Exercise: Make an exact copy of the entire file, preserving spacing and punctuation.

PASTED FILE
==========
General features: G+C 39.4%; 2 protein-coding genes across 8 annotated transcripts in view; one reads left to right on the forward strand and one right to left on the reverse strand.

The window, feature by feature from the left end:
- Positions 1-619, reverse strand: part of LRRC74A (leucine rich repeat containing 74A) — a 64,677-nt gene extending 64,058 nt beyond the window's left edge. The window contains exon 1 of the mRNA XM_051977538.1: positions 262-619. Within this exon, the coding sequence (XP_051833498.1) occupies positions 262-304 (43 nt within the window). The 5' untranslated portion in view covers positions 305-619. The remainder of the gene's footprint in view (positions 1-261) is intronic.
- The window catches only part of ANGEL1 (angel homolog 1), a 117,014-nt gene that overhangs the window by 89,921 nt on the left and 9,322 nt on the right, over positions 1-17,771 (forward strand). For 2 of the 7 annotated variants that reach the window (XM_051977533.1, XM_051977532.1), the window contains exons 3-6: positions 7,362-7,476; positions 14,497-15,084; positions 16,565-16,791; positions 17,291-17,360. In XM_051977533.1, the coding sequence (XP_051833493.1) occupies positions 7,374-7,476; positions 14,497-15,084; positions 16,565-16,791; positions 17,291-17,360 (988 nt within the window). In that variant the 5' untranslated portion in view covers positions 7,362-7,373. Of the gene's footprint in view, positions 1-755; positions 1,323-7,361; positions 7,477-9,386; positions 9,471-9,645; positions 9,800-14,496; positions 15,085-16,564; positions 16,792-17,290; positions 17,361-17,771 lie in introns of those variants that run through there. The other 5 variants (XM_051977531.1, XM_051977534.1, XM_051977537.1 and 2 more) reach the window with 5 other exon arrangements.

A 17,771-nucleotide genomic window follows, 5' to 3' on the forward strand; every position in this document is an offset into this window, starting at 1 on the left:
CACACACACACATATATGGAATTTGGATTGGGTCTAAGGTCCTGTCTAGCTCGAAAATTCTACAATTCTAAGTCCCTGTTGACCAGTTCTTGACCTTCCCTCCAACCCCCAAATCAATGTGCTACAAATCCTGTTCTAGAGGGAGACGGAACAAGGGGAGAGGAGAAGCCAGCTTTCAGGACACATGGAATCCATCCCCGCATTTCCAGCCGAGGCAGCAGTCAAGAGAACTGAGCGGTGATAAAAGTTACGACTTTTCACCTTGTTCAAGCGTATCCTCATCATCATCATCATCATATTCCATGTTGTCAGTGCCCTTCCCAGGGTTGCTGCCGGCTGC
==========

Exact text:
General features: G+C 39.4%; 2 protein-coding genes across 8 annotated transcripts in view; one reads left to right on the forward strand and one right to left on the reverse strand.

The window, feature by feature from the left end:
- Positions 1-619, reverse strand: part of LRRC74A (leucine rich repeat containing 74A) — a 64,677-nt gene extending 64,058 nt beyond the window's left edge. The window contains exon 1 of the mRNA XM_051977538.1: positions 262-619. Within this exon, the coding sequence (XP_051833498.1) occupies positions 262-304 (43 nt within the window). The 5' untranslated portion in view covers positions 305-619. The remainder of the gene's footprint in view (positions 1-261) is intronic.
- The window catches only part of ANGEL1 (angel homolog 1), a 117,014-nt gene that overhangs the window by 89,921 nt on the left and 9,322 nt on the right, over positions 1-17,771 (forward strand). For 2 of the 7 annotated variants that reach the window (XM_051977533.1, XM_051977532.1), the window contains exons 3-6: positions 7,362-7,476; positions 14,497-15,084; positions 16,565-16,791; positions 17,291-17,360. In XM_051977533.1, the coding sequence (XP_051833493.1) occupies positions 7,374-7,476; positions 14,497-15,084; positions 16,565-16,791; positions 17,291-17,360 (988 nt within the window). In that variant the 5' untranslated portion in view covers positions 7,362-7,373. Of the gene's footprint in view, positions 1-755; positions 1,323-7,361; positions 7,477-9,386; positions 9,471-9,645; positions 9,800-14,496; positions 15,085-16,564; positions 16,792-17,290; positions 17,361-17,771 lie in introns of those variants that run through there. The other 5 variants (XM_051977531.1, XM_051977534.1, XM_051977537.1 and 2 more) reach the window with 5 other exon arrangements.

A 17,771-nucleotide genomic window follows, 5' to 3' on the forward strand; every position in this document is an offset into this window, starting at 1 on the left:
CACACACACACATATATGGAATTTGGATTGGGTCTAAGGTCCTGTCTAGCTCGAAAATTCTACAATTCTAAGTCCCTGTTGACCAGTTCTTGACCTTCCCTCCAACCCCCAAATCAATGTGCTACAAATCCTGTTCTAGAGGGAGACGGAACAAGGGGAGAGGAGAAGCCAGCTTTCAGGACACATGGAATCCATCCCCGCATTTCCAGCCGAGGCAGCAGTCAAGAGAACTGAGCGGTGATAAAAGTTACGACTTTTCACCTTGTTCAAGCGTATCCTCATCATCATCATCATCATATTCCATGTTGTCAGTGCCCTTCCCAGGGTTGCTGCCGGCTGC